Here in Nepal we cannot find these--
Here in Nepal we have a lot of farsi. That is what they call everything that is part of the squash family.
I have a theory that a pumpkin is used for texture and that in pumpkin pie, bread, rolls etc., you are just tasting the spices. If that is true, then I should be able to use farsi with pumpkin pie spices and it will taste like pumpkin pie.
Test 1--This kind of resembles zucchini, but it's not exactly zucchini. I found this one first so this is our first experiment.
This is the inside.
The inside of this definitely has more squash qualities than pumpkin. The inside is soft, not stringy, and the seeds can be eaten easily with no crunch. It reminds me of a cucumber too. The outside has a soft texture you can puncture with a finger nail and can be peeled with a potato peeler. As far as texture goes, I don't think I'll try pumpkin pie here, but a pumpkin bread.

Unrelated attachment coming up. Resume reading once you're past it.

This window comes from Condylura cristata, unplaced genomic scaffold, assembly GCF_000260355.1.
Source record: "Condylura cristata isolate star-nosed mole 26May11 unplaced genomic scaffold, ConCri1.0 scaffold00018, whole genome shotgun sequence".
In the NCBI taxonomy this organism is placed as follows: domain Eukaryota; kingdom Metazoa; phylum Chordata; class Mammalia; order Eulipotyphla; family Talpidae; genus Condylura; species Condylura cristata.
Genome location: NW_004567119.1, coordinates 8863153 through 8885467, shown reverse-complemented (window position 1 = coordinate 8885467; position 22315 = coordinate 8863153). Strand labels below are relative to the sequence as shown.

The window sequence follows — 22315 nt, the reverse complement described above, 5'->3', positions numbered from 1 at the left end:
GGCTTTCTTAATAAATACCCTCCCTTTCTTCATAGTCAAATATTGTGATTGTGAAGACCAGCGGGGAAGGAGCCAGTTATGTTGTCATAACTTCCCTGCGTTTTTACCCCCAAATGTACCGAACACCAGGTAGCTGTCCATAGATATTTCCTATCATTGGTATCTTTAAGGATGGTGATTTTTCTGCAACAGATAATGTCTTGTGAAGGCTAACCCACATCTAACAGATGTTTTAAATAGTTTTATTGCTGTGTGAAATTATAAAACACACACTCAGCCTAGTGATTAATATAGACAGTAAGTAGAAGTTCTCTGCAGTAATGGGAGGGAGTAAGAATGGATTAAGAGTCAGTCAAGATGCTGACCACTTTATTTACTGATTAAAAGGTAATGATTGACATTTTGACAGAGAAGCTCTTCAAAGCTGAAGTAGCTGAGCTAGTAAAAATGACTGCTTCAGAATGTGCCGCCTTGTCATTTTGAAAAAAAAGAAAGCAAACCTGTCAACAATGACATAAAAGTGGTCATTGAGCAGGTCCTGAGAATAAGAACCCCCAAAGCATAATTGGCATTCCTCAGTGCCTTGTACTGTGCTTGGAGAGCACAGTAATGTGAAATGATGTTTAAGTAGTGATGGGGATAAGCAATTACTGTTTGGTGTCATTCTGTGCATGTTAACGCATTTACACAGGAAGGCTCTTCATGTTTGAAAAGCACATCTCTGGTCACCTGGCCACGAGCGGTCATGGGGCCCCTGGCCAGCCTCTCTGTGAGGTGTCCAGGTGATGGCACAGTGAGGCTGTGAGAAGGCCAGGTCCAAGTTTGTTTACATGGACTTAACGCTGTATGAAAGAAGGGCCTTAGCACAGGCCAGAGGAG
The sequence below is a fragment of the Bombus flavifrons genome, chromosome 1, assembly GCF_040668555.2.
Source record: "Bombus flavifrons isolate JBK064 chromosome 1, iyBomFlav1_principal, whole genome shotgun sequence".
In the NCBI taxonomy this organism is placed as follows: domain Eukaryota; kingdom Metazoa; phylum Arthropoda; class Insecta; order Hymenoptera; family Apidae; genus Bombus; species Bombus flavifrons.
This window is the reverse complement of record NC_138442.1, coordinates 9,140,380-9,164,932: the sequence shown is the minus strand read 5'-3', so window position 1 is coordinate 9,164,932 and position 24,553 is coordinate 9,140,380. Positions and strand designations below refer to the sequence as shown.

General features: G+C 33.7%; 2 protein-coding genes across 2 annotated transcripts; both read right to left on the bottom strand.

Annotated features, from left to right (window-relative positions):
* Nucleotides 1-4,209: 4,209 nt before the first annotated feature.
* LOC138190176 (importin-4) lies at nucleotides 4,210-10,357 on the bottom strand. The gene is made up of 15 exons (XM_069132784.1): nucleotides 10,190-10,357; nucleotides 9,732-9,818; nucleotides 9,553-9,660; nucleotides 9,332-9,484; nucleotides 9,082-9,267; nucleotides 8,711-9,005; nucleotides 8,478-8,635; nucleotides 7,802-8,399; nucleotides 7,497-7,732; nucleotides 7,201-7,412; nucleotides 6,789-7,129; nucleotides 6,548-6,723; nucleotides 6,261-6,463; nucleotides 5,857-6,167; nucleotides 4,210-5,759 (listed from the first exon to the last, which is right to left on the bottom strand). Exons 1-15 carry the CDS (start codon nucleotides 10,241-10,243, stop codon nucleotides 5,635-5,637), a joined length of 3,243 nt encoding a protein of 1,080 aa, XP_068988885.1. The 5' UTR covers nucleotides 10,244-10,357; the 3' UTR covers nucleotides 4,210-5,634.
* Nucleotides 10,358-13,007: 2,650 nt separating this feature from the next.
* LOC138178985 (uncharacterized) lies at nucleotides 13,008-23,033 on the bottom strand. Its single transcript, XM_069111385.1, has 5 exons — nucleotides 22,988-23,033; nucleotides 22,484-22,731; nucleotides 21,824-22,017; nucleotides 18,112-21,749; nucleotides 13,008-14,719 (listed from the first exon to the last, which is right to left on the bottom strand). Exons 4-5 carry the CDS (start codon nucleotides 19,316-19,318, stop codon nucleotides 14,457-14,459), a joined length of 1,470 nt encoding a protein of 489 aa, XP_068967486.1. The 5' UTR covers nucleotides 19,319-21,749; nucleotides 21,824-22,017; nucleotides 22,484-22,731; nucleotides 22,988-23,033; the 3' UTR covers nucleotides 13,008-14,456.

I skinned this, chopped it, cooked it in a pressure cooker for 2 whistles, and then pureed it.
I found a pumpkin bread recipe and made this bread.
The bread, although a little heavy (which I think is more the fault of the recipe, than the farsi), is very tasty and has a hint of pumpkin because of spices. But I think this "farsi" will not be used again for finding the perfect Nepal pumpkin substitute!
Here is the recipe I used. Instead of all white flour I used half white and half whole wheat and left out the chocolate chips. I didn't want to waste them in case the bread was a big flop!
Every Saturday we meet with our church people and I bring a snack for tea time, so no time wasted. I think everyone will like it--even though it's not "pumpkin bread".